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NC first responders share stories from Hurricane Florence

Several responders from different Haywood County departments all gave their time and talents to aid in the hurricane preparation and response effort


Several responders from different Haywood County departments all gave their time and talents to aid in the hurricane preparation and response effort.


By Kyle Perrotti
The Mountaineer

HAYWOOD COUNTY, N.C. — Hurricane Florence barely grazed the mountains of Western North Carolina, but some Haywood County first responders found themselves right in the storm’s path, witnessing firsthand its tremendous, destructive power.

And yet, there’s nowhere they would have rather been.

Several men from Waynesville Fire Department, Haywood County Sheriff’s Office and Haywood County Emergency Management Services all gave their time and talents to aid in the hurricane preparation and response effort in the eastern part of the state.

Those who went said in addition to having the opportunity to serve those in need during a massive natural disaster, they also brought lessons back to the mountains that could serve Haywood in the event of a disaster.

The responders had different duties, depending on where they were. For example, paramedic Clay Bryson talked about a few hospitals and nursing homes they evacuated in Pender and Columbus counties.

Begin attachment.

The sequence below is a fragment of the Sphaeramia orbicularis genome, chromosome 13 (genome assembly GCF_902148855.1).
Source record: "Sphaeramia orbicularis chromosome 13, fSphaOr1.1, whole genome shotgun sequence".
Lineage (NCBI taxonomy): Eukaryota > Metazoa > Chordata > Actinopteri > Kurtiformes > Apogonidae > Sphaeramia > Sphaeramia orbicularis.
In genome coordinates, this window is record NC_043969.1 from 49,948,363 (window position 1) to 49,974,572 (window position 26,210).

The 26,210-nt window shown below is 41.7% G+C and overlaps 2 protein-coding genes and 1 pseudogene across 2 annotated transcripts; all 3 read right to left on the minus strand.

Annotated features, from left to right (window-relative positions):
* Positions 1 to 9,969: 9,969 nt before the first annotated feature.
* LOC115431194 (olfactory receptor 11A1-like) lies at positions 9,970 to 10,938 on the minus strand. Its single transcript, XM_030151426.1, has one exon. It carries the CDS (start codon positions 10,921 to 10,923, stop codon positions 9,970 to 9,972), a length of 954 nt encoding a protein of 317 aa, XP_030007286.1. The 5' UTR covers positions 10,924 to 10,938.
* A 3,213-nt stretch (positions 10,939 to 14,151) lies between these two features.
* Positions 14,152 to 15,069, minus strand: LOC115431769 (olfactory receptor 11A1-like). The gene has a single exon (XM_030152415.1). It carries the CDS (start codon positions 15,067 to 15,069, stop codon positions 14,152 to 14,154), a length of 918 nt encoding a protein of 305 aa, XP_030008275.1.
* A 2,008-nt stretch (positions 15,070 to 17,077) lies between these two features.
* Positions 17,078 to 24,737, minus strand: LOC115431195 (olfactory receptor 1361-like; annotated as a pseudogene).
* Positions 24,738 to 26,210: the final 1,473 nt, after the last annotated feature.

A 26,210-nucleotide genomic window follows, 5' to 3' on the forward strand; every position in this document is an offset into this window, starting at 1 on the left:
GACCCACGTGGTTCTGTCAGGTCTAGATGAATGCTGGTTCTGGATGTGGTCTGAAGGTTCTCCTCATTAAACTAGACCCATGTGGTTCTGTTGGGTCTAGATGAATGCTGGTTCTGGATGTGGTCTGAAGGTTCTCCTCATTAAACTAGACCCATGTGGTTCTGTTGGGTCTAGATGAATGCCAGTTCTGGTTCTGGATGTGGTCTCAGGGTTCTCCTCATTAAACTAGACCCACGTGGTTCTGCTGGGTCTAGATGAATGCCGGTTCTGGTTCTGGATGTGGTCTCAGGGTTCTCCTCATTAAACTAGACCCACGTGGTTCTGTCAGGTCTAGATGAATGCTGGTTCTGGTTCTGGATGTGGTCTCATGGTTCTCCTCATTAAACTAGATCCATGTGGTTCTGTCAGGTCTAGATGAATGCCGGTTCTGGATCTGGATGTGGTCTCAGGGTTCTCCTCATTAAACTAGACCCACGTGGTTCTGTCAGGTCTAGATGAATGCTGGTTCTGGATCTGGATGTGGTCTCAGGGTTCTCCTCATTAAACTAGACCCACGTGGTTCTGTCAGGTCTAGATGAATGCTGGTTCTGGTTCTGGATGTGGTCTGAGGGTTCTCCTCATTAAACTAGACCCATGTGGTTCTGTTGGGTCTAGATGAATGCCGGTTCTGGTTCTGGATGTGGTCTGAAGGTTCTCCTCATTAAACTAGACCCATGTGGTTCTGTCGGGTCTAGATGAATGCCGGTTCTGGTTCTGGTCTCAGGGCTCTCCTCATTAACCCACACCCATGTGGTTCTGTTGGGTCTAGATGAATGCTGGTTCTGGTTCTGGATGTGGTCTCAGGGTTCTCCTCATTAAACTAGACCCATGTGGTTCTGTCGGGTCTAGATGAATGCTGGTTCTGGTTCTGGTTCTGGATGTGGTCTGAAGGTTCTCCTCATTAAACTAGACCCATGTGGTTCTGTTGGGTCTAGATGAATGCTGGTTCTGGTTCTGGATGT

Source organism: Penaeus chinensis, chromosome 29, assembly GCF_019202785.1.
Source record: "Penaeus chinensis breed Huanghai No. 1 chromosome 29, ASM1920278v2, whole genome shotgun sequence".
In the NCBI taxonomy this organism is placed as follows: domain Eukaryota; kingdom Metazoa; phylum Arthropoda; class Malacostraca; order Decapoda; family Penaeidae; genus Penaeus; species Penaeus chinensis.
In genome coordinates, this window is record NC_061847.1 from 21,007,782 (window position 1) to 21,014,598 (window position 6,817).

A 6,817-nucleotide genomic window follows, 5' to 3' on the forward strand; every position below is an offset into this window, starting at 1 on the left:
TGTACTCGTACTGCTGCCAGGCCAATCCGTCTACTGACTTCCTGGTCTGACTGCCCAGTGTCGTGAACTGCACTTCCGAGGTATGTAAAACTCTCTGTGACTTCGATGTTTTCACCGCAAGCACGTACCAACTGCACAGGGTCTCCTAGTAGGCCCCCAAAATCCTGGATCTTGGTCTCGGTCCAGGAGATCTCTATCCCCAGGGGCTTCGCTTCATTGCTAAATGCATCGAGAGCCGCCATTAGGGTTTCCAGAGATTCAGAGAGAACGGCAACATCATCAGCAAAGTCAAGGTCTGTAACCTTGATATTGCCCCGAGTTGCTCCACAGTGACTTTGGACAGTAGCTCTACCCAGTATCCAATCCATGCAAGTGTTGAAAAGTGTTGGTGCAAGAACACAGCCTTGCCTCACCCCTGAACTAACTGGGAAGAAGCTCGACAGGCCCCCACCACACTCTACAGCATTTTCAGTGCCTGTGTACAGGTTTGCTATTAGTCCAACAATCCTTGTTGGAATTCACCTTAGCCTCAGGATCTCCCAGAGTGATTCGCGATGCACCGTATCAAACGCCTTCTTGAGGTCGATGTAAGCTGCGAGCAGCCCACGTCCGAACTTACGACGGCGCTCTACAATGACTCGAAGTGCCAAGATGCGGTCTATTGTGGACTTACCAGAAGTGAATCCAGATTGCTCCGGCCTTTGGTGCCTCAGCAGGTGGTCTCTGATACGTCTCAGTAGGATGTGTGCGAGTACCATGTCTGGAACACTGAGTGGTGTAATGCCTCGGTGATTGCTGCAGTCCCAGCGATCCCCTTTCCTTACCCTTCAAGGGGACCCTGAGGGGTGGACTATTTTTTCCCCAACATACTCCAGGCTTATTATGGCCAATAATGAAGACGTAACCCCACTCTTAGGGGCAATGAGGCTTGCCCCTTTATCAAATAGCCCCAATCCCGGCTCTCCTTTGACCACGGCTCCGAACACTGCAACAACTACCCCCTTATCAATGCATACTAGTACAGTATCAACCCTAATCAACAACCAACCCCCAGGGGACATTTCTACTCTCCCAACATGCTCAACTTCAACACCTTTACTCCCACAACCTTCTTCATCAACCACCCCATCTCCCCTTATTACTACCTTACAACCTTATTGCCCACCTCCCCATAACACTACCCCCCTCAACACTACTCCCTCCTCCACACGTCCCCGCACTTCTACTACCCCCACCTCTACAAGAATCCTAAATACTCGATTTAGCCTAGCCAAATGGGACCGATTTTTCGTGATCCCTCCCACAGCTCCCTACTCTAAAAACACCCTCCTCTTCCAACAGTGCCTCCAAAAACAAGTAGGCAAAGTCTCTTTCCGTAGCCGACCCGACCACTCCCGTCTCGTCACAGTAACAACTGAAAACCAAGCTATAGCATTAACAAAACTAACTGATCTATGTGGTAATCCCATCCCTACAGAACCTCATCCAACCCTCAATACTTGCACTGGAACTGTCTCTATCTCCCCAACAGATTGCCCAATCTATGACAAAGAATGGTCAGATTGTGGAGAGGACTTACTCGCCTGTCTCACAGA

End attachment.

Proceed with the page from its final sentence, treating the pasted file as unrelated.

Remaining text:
“One nursing home we were evacuating had flooded during Hurricane Matthew in 2016,” he said. “They had actually built up a berm around the entire facility that was 18 inches above the flood water they had seen in Matthew, and all it did when it started going over top was it created a big fishbowl and the water just poured right into the nursing home.”

While in Whiteville, Bryson said they were treated well and had comfortable accommodations. However, once they moved on and stayed in a state-provided dwelling, it was a different story.

“It was a muggy 91 degrees out, and we stayed in a warehouse with no AC, and if you wanted to use a bathroom you used the porta john in the warehouse,” he said. “If you wanted a shower, you got in a truck that 200 other people had taken a shower in the day before to do it.”

EMS Deputy Director Travis Donaldson noted how much more difficult some tasks were because of the flood waters and tornadoes, including body recoveries.

“We’d normally take an ambulance to go get them,” he said. “But for one, they sent a Humvee and some National Guard people to go get one medical call that was deceased because we couldn’t get an ambulance to the call.”

Bryson noted that while in Columbus County, vehicle access to the area was completely cut off by flood waters for two days.

“In the southern part of the county, they would have to bring someone from an ambulance to a National Guard boat where they would have to be picked up by another ambulance to take them to the hospital,” Bryson said. “They couldn’t get their ambulances up the interstate.”

While his EMS colleagues were out in the storm, Haywood County EMS Operation Officer Zach Koontz was with the Duplin County Emergency Operations Center Overhead Management Team as part of a six-person unit that ordered resources and planned the emergency response in the county. He said most shifts were 12 hours, but they went upward of 18 hours.

“They did a great job of responding as far as what went on,” he said of those in that county. “But they needed some help documenting everything that occurred because a lot of these counties are very small and there are a lot of one-man shops.”